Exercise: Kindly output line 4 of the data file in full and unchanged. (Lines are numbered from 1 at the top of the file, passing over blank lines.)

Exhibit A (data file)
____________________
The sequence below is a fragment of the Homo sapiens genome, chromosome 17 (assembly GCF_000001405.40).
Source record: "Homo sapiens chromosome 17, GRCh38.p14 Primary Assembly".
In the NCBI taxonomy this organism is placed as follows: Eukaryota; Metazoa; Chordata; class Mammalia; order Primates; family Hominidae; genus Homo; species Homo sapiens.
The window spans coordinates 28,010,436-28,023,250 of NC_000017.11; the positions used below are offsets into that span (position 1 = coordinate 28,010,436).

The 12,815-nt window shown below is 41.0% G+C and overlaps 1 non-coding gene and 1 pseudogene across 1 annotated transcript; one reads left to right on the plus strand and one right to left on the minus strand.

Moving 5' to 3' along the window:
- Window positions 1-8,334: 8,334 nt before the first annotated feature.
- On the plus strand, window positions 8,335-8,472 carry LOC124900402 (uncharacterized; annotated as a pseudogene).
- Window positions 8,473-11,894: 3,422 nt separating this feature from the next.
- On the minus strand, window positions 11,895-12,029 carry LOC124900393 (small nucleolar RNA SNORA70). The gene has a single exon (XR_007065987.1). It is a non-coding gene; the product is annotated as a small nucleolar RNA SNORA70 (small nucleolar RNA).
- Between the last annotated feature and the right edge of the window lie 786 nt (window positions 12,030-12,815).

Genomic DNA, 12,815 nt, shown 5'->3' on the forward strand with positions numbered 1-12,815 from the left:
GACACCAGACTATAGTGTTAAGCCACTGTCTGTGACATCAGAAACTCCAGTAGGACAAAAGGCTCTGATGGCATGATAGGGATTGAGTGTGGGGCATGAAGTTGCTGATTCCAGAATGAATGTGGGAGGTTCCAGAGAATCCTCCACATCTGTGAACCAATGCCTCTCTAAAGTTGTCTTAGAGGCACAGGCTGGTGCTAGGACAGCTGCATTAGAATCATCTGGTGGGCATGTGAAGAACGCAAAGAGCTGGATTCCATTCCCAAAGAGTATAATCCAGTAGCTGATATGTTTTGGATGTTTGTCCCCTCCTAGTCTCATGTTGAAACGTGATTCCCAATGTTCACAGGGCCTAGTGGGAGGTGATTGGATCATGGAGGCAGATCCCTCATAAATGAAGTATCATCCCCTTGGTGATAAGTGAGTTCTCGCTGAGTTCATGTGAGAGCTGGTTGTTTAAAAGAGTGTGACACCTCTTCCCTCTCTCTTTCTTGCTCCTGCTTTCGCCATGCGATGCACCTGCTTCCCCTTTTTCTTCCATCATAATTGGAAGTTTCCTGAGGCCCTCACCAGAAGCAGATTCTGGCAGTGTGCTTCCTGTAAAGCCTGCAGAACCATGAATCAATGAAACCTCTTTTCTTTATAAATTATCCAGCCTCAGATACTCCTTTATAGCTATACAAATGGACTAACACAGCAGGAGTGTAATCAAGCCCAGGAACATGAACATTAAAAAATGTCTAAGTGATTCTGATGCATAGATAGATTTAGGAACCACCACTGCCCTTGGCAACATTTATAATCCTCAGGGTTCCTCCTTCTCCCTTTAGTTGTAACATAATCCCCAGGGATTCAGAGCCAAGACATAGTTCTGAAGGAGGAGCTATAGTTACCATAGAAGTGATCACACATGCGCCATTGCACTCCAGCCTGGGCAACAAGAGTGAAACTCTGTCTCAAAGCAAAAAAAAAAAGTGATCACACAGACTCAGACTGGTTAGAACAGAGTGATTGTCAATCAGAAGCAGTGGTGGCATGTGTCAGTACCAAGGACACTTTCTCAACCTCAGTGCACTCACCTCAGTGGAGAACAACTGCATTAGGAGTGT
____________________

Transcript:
The window spans coordinates 28,010,436-28,023,250 of NC_000017.11; the positions used below are offsets into that span (position 1 = coordinate 28,010,436).